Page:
Flourish: always a joy when you drop by. Seems like I'm always having commercials that contradict my message, and it is amusing.

      As to the trashy novel circuit, a good gig money wise, but the same problem, too many writers to jobs.

      Btw, please don't leave us. Our little world would be sadder without you in it.

    • FlourishAnyway profile image

      FlourishAnyway 2 years ago from USA

      I love your conclusion and find it slightly funny that at the bottom and side of this hub are "Get Paid to Write" ads of unknown credibility. If I don't start making some money soon, I'm going to start writing trashy novels. Then I'll flourish.

    • Larry Rankin profile image
      Author

      Larry Rankin 2 years ago from Oklahoma

      Venkatachari: very true.

    • Venkatachari M profile image

      Venkatachari M 2 years ago from Hyderabad, India

      Interesting hub about writers, their aspirations, dreams and reality. The picture is very bleak. But, we writers are passionate about writing and we can not leave this passion whatever may be the reality.

    • Larry Rankin profile image
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      Larry Rankin 2 years ago from Oklahoma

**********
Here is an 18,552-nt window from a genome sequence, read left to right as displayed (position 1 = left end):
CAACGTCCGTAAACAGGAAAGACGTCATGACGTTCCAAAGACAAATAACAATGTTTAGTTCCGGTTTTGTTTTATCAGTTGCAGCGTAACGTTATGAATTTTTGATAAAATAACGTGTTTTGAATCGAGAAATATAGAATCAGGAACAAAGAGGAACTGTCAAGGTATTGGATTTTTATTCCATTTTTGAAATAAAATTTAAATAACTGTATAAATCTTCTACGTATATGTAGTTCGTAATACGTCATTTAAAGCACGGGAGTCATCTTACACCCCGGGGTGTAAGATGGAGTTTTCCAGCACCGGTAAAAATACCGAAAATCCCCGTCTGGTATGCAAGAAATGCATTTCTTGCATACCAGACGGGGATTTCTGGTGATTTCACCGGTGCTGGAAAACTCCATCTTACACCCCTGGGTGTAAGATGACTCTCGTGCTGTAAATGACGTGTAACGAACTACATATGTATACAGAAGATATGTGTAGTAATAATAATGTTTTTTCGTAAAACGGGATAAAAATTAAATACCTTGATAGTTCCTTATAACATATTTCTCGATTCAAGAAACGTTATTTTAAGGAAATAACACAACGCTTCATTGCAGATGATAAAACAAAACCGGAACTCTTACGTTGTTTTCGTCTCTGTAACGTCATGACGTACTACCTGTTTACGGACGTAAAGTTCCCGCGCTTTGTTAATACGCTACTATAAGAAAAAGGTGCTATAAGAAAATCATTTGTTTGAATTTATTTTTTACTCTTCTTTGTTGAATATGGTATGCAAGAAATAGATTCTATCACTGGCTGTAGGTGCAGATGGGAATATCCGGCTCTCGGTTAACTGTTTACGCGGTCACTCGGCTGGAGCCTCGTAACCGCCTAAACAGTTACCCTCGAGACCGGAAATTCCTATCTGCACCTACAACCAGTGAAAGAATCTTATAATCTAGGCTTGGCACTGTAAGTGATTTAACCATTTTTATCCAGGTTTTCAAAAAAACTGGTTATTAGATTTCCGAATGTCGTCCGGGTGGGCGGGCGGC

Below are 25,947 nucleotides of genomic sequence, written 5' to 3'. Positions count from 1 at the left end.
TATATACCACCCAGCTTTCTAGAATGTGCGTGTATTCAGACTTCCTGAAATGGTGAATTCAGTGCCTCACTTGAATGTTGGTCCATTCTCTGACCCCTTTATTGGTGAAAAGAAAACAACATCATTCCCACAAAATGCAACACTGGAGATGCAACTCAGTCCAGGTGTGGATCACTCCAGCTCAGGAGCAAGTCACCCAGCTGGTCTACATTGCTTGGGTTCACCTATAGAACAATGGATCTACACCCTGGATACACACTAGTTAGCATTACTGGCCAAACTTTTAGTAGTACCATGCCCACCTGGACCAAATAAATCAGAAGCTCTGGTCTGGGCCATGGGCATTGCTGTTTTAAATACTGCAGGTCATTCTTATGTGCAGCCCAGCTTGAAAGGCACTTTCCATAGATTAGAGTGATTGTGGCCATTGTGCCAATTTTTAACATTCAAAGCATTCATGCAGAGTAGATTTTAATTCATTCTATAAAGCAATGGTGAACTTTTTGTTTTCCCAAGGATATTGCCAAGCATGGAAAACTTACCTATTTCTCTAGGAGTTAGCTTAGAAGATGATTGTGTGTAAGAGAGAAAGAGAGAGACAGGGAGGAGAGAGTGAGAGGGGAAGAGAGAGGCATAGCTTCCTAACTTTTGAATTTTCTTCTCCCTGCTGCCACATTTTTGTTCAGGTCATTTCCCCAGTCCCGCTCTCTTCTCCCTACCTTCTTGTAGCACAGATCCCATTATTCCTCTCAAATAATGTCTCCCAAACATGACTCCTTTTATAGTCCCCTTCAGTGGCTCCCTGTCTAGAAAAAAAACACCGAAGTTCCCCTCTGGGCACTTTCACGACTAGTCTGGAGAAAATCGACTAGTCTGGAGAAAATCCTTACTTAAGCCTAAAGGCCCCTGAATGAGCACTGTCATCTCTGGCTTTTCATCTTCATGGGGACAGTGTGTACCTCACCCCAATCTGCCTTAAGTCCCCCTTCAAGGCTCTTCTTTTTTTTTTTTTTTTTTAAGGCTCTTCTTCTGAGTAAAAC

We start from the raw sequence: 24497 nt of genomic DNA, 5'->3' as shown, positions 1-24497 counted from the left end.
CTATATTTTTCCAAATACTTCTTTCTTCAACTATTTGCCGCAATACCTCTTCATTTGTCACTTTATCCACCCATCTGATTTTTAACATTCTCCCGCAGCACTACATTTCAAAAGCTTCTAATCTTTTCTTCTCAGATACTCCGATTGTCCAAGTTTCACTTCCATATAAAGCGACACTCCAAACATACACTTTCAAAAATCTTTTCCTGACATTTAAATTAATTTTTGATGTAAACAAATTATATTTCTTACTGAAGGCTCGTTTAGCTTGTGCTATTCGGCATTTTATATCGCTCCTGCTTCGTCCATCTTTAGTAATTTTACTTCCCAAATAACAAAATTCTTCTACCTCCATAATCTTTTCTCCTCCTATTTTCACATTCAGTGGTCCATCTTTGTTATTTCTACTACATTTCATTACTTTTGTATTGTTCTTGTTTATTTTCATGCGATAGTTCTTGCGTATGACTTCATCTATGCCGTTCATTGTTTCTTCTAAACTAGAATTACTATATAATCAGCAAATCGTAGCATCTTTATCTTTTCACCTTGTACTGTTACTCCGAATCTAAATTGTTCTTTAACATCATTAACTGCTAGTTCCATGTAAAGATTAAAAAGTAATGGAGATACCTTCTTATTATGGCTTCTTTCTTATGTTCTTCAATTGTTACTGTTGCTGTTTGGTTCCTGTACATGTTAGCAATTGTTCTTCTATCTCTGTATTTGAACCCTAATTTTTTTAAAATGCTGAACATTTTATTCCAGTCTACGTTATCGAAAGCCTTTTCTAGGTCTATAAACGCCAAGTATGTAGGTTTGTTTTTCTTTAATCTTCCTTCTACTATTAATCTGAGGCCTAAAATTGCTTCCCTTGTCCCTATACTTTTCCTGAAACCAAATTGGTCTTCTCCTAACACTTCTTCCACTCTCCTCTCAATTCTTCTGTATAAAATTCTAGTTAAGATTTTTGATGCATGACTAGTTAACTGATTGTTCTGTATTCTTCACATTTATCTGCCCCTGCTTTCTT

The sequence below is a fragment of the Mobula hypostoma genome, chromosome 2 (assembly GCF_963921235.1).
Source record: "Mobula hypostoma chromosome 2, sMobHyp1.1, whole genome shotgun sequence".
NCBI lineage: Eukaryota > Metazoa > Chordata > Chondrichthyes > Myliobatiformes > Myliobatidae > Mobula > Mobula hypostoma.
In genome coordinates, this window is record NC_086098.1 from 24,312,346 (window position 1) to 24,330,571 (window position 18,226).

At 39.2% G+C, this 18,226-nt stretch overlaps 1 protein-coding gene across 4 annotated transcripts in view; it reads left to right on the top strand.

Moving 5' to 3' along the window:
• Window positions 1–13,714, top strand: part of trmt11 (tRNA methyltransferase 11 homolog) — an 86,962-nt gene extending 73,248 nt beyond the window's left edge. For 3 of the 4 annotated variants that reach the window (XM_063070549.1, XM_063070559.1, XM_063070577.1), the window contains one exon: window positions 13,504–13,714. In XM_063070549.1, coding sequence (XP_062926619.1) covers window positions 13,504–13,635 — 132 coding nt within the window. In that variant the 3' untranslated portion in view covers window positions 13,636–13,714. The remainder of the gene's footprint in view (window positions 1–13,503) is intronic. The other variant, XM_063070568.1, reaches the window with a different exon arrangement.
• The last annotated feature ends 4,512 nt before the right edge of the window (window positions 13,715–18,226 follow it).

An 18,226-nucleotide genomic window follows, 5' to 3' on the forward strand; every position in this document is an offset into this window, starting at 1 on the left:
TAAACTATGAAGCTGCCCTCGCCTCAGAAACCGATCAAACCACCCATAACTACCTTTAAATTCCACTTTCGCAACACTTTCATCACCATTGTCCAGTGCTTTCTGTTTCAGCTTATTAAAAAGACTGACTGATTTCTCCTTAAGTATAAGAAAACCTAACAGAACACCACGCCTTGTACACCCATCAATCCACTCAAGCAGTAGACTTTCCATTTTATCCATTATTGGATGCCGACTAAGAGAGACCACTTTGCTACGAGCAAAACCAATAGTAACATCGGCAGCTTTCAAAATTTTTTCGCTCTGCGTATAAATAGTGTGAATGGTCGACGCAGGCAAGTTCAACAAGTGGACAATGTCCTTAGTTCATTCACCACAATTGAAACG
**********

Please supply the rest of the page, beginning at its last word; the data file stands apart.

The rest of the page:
Alicia: here is my ordeal, I am a logical being deadset on an illogical venture. Sorry to sound like Spok here:-)

      I'll go even further: I can't quit. In this life I've gave up some nasty dependencies, from tobacco to abusive relationships, but writing, I could never give up that.

      In the Odyssey there is a scene where Odysseus's men are taken by the allure of some impossibly addictive opiate. Contented by no other joy in the world, they stand by this drug. And this is me and the joy/pain of writing.

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      Linda Crampton 2 years ago from British Columbia, Canada

      This is an interesting hub, Larry. I love your last paragraph. Your conclusion matches my own. I love writing and won't give it up. I will write somewhere and in some form as long as I am physically and mentally able to. There is most definitely a joy in stubbornness, exactly as your last sentence states!

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      Larry Rankin 2 years ago from Oklahoma

      Kalinin: I am glad you found some inspiration here, and it wasn't exactly the opposite of my intentions.

      I think writers can find inspiration from the humblest of things. If not, there probably wouldn't be any of us.